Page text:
Arnold & Porter Wins State Voting Rights Case, Pa Voter ID Law Struck Down
WASHINGTON, D.C., January 17, 2014 -- Commonwealth Court Judge Bernard L. McGinley today permanently enjoined Pennsylvania's controversial photo identification law because it violated the state's constitution by threatening to disenfranchise "hundreds of thousands" of voters. The long-awaited decision comes after a series of closely-watched legal actions in both the state's trial and appellate courts brought by a pro bono legal team, which included attorneys from Arnold & Porter LLP, the Public Interest Law Center of Philadelphia, the ACLU of Pennsylvania and the Advancement Project.
"Today was a good day to be a Pennsylvania voter," said Arnold & Porter's Michael A. Rubin, the lead trial attorney in the case. "In striking down this law, the court recognized that constitutional rights, especially the most fundamental right to vote, protect us from the government and cannot be taken away on the whim of that government."
Pennsylvania's voter ID law, which was enacted in March of 2012, did not allow many commonly used identification cards for voting. According to the court's findings, most voters would have been forced to travel to one of only 71 Pennsylvania Department of Transportation locations to obtain state-issued identification, while the state law especially burdened the elderly, those with limited mobility and disabilities, individuals with fewer resources and the homeless. "The statute as implemented, imperfectly and inaccurately, does not assure the franchise, it de facto denies it," Judge McGinley concluded.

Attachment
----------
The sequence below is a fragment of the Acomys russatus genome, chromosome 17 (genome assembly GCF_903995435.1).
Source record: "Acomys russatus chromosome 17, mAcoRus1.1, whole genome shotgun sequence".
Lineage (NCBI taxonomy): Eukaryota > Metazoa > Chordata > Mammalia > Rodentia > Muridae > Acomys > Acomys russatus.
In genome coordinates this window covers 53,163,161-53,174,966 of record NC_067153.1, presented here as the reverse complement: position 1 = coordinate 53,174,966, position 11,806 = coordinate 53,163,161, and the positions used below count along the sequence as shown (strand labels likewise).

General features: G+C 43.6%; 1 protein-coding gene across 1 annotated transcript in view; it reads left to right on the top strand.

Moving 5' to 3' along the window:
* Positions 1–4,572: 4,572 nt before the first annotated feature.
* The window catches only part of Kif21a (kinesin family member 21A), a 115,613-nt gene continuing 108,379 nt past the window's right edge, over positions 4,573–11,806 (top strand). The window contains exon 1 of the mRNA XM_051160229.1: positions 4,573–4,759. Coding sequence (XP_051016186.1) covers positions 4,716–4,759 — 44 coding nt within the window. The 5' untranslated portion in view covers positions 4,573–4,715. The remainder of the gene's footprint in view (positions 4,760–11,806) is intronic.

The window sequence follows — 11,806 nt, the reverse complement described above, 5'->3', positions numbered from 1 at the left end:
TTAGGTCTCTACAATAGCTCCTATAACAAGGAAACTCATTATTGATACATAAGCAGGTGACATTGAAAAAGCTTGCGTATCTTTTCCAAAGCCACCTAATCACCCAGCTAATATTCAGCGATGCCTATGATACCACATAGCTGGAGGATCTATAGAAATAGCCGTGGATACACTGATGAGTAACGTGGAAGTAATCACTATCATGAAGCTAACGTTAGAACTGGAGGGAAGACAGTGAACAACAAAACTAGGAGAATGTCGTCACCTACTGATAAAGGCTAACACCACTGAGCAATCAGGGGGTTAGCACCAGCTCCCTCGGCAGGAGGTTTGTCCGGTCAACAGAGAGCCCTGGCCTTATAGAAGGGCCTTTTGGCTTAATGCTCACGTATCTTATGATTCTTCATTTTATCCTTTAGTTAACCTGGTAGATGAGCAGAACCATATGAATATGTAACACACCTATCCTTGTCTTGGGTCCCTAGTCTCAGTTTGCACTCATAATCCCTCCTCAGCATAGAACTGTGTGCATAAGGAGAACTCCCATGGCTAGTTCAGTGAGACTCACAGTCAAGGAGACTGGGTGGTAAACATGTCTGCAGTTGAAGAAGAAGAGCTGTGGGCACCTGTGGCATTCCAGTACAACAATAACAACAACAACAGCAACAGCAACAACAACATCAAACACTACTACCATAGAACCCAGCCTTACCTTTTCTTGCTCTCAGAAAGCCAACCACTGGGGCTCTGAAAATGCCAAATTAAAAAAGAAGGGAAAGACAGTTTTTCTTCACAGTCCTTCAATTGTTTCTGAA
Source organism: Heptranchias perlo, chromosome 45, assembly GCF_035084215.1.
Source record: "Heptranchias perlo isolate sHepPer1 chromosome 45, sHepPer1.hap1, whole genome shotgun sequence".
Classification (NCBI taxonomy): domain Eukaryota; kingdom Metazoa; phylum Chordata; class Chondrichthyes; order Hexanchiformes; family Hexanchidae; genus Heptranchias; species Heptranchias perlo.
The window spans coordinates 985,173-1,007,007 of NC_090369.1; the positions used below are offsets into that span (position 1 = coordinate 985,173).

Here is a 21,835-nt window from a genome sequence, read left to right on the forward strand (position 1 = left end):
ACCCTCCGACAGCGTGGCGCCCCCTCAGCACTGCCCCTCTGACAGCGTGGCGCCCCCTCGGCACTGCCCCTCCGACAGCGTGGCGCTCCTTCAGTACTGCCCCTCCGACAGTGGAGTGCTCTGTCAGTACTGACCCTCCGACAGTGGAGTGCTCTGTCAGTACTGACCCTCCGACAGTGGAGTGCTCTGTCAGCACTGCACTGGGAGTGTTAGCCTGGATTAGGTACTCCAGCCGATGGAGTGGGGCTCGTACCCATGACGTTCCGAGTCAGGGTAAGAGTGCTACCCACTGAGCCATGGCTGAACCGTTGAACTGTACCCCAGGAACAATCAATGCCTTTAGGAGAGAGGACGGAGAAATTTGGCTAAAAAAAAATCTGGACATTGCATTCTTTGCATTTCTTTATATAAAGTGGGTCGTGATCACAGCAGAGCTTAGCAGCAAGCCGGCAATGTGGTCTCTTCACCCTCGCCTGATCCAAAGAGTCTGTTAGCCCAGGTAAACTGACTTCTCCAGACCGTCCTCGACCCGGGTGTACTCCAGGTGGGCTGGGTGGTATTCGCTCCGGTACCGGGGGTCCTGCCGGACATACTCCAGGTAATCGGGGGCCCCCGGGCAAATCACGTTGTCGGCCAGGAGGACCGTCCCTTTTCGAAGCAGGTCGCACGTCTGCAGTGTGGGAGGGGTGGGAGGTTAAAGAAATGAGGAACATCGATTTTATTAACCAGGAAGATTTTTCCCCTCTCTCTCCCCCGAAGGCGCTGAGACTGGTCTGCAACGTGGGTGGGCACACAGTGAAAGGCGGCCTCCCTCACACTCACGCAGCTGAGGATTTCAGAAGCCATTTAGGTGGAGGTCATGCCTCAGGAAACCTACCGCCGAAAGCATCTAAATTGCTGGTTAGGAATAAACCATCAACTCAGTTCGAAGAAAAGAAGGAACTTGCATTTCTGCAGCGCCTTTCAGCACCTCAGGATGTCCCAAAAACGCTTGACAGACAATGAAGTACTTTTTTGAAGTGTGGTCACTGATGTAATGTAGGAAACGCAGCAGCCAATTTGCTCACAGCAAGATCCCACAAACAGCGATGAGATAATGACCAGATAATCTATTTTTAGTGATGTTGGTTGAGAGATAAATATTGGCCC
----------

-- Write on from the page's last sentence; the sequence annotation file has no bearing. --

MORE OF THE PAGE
The court's decision comes after more than 18 months, three trials and a preliminary injunction which prevented the law from going into effect. The successful legal team had argued that the state's expensive and confusing education campaigns have caused extensive confusion for voters over the last year and a half, while, in 2012 the commonwealth stipulated that it had no evidence of even a single case of voter fraud in Pennsylvania.
While limited to protecting the rights of Pennsylvania voters, the court's decision may have national implications, Mr. Rubin noted, in that it shows how impactful such voter identification laws can be on individuals who are least able to comply with them and reinforces the principle that a primary role of government is to help, not hinder, the exercise of this fundamental right of citizenship.
The commonwealth may appeal Judge McGinley's ruling.
Besides Mr. Rubin, Arnold & Porter's legal team included David Gersch (who successfully argued the case earlier before the state's appellate court), Dorian Hurley, Dana Peterson, Stanton Jones, Rosie Szanyi, Rachel Frankel, and Whitney Moore. The case is Applewhite v. Pennsylvania, 330 M.D. 2012 (Pa. Comm. Crt). The order can be viewed in full here: www.pilcop.org.